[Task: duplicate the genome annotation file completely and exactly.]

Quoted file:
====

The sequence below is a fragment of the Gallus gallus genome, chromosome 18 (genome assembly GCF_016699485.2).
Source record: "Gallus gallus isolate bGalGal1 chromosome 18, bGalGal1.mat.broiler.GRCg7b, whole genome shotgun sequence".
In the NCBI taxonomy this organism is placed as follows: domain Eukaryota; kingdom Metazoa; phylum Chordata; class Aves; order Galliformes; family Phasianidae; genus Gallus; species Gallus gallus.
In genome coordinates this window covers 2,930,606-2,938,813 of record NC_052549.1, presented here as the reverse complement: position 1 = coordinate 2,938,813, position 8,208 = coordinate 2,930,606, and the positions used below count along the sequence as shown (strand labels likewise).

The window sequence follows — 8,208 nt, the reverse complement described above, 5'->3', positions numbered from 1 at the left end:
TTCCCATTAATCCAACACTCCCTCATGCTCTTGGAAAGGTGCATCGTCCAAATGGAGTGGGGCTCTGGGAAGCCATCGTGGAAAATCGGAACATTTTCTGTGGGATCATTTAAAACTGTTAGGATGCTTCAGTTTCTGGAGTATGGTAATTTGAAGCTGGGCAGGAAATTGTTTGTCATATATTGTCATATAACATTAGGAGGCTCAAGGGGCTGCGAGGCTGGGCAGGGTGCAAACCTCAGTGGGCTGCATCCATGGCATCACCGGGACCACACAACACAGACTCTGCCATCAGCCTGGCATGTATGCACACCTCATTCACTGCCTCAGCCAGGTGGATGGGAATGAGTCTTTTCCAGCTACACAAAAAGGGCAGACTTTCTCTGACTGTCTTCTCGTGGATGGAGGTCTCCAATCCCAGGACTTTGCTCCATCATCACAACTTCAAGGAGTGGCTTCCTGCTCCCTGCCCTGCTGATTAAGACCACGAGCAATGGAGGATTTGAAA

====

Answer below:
The sequence below is a fragment of the Gallus gallus genome, chromosome 18 (genome assembly GCF_016699485.2).
Source record: "Gallus gallus isolate bGalGal1 chromosome 18, bGalGal1.mat.broiler.GRCg7b, whole genome shotgun sequence".
In the NCBI taxonomy this organism is placed as follows: domain Eukaryota; kingdom Metazoa; phylum Chordata; class Aves; order Galliformes; family Phasianidae; genus Gallus; species Gallus gallus.
In genome coordinates this window covers 2,930,606-2,938,813 of record NC_052549.1, presented here as the reverse complement: position 1 = coordinate 2,938,813, position 8,208 = coordinate 2,930,606, and the positions used below count along the sequence as shown (strand labels likewise).

The window sequence follows — 8,208 nt, the reverse complement described above, 5'->3', positions numbered from 1 at the left end:
TTCCCATTAATCCAACACTCCCTCATGCTCTTGGAAAGGTGCATCGTCCAAATGGAGTGGGGCTCTGGGAAGCCATCGTGGAAAATCGGAACATTTTCTGTGGGATCATTTAAAACTGTTAGGATGCTTCAGTTTCTGGAGTATGGTAATTTGAAGCTGGGCAGGAAATTGTTTGTCATATATTGTCATATAACATTAGGAGGCTCAAGGGGCTGCGAGGCTGGGCAGGGTGCAAACCTCAGTGGGCTGCATCCATGGCATCACCGGGACCACACAACACAGACTCTGCCATCAGCCTGGCATGTATGCACACCTCATTCACTGCCTCAGCCAGGTGGATGGGAATGAGTCTTTTCCAGCTACACAAAAAGGGCAGACTTTCTCTGACTGTCTTCTCGTGGATGGAGGTCTCCAATCCCAGGACTTTGCTCCATCATCACAACTTCAAGGAGTGGCTTCCTGCTCCCTGCCCTGCTGATTAAGACCACGAGCAATGGAGGATTTGAAA